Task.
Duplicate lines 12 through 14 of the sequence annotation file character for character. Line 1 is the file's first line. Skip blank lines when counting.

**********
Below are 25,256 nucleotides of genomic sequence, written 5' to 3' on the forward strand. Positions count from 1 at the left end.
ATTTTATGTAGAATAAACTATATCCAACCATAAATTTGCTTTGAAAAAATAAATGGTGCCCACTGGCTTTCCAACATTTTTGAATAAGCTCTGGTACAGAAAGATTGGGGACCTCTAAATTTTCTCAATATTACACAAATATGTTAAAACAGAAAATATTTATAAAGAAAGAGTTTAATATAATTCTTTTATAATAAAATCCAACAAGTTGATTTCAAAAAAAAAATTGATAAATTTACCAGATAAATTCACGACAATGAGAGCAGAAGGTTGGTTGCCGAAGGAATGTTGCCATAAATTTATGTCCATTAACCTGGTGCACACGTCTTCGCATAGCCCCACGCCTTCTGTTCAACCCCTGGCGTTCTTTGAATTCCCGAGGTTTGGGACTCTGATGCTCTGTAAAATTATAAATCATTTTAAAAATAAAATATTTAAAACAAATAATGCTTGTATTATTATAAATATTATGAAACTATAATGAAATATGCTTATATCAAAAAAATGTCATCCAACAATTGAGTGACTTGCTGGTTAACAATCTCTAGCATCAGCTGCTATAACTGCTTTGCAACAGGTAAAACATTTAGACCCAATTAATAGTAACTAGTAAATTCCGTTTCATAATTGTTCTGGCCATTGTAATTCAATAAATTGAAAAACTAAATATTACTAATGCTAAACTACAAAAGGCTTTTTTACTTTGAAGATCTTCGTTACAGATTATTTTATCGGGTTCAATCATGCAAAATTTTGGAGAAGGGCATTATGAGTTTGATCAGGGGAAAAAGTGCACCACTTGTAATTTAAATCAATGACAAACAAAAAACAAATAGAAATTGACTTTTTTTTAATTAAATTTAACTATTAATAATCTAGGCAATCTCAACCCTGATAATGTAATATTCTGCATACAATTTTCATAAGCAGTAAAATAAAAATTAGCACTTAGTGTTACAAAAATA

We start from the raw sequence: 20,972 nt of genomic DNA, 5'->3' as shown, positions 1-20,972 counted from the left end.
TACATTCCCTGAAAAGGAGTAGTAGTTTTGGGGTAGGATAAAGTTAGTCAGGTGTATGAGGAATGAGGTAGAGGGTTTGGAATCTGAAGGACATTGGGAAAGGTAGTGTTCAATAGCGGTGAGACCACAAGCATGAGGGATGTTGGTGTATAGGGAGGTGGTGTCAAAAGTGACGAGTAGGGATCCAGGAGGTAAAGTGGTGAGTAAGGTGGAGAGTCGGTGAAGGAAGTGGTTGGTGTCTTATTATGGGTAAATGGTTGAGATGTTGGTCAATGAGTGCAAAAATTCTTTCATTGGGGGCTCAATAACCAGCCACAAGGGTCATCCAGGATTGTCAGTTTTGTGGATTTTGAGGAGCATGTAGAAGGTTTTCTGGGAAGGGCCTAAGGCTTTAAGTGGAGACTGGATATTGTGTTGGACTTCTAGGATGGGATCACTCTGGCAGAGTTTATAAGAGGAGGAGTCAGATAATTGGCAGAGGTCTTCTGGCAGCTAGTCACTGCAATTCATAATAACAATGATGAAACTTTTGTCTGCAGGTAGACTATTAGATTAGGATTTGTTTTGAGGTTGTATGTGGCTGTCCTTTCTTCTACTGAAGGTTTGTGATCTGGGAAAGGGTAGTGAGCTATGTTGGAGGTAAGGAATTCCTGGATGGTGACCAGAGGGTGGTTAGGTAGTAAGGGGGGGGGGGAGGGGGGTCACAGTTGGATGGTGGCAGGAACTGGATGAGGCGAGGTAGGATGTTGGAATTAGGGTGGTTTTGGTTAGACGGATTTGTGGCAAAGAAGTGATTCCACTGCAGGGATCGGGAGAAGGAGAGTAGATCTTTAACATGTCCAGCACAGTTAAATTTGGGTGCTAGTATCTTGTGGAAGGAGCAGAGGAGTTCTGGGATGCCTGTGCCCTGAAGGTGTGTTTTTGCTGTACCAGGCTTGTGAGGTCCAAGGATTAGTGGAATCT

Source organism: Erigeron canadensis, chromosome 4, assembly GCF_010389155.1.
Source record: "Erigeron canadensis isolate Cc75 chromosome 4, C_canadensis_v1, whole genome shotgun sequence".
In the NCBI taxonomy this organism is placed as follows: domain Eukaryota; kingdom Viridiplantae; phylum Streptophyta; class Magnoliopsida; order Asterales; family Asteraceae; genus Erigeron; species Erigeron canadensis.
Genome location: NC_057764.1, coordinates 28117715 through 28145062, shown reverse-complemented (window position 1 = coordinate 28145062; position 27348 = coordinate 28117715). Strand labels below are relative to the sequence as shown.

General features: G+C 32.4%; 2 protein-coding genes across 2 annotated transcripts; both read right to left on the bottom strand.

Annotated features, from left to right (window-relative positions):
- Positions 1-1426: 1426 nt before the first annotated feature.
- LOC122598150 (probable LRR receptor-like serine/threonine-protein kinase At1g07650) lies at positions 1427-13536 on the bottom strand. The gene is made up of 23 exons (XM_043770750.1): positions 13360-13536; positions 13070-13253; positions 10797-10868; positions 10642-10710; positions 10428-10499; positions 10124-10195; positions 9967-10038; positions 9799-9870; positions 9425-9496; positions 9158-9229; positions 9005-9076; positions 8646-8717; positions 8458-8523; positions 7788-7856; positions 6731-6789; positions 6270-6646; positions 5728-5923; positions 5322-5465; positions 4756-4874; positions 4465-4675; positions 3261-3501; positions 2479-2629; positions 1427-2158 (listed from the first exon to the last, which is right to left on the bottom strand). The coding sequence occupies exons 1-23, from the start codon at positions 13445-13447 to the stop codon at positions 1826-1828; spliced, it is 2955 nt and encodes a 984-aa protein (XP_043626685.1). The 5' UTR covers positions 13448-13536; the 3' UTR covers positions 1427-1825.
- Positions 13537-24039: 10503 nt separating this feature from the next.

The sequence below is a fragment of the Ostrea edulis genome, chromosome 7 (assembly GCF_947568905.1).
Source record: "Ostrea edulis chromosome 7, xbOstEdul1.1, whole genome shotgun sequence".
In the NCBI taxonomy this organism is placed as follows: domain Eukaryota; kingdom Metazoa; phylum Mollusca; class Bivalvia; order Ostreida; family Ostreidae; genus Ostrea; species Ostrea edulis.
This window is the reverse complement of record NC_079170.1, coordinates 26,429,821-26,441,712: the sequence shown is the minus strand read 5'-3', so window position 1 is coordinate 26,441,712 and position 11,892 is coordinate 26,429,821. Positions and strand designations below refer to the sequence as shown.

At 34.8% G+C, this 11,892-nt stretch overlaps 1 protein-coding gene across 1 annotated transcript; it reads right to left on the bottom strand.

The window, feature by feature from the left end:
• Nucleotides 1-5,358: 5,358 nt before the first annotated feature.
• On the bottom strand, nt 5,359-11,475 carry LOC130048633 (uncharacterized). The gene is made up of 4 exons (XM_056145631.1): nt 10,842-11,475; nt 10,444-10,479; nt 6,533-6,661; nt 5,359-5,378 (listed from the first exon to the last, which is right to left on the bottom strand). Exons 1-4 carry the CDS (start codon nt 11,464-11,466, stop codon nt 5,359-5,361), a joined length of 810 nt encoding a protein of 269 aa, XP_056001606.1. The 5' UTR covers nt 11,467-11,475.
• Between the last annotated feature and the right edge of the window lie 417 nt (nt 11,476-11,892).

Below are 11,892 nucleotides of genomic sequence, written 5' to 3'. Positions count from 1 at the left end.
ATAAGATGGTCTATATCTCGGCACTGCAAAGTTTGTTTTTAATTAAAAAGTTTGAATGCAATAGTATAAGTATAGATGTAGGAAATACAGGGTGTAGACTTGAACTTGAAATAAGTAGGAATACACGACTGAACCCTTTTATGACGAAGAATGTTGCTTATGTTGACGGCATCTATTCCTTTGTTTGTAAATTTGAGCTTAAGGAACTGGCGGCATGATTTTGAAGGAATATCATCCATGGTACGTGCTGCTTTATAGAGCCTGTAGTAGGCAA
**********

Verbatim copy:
- LOC122598150 (probable LRR receptor-like serine/threonine-protein kinase At1g07650) lies at positions 1427-13536 on the bottom strand. The gene is made up of 23 exons (XM_043770750.1): positions 13360-13536; positions 13070-13253; positions 10797-10868; positions 10642-10710; positions 10428-10499; positions 10124-10195; positions 9967-10038; positions 9799-9870; positions 9425-9496; positions 9158-9229; positions 9005-9076; positions 8646-8717; positions 8458-8523; positions 7788-7856; positions 6731-6789; positions 6270-6646; positions 5728-5923; positions 5322-5465; positions 4756-4874; positions 4465-4675; positions 3261-3501; positions 2479-2629; positions 1427-2158 (listed from the first exon to the last, which is right to left on the bottom strand). The coding sequence occupies exons 1-23, from the start codon at positions 13445-13447 to the stop codon at positions 1826-1828; spliced, it is 2955 nt and encodes a 984-aa protein (XP_043626685.1). The 5' UTR covers positions 13448-13536; the 3' UTR covers positions 1427-1825.
- Positions 13537-24039: 10503 nt separating this feature from the next.

The sequence below is a fragment of the Ostrea edulis genome, chromosome 7 (assembly GCF_947568905.1).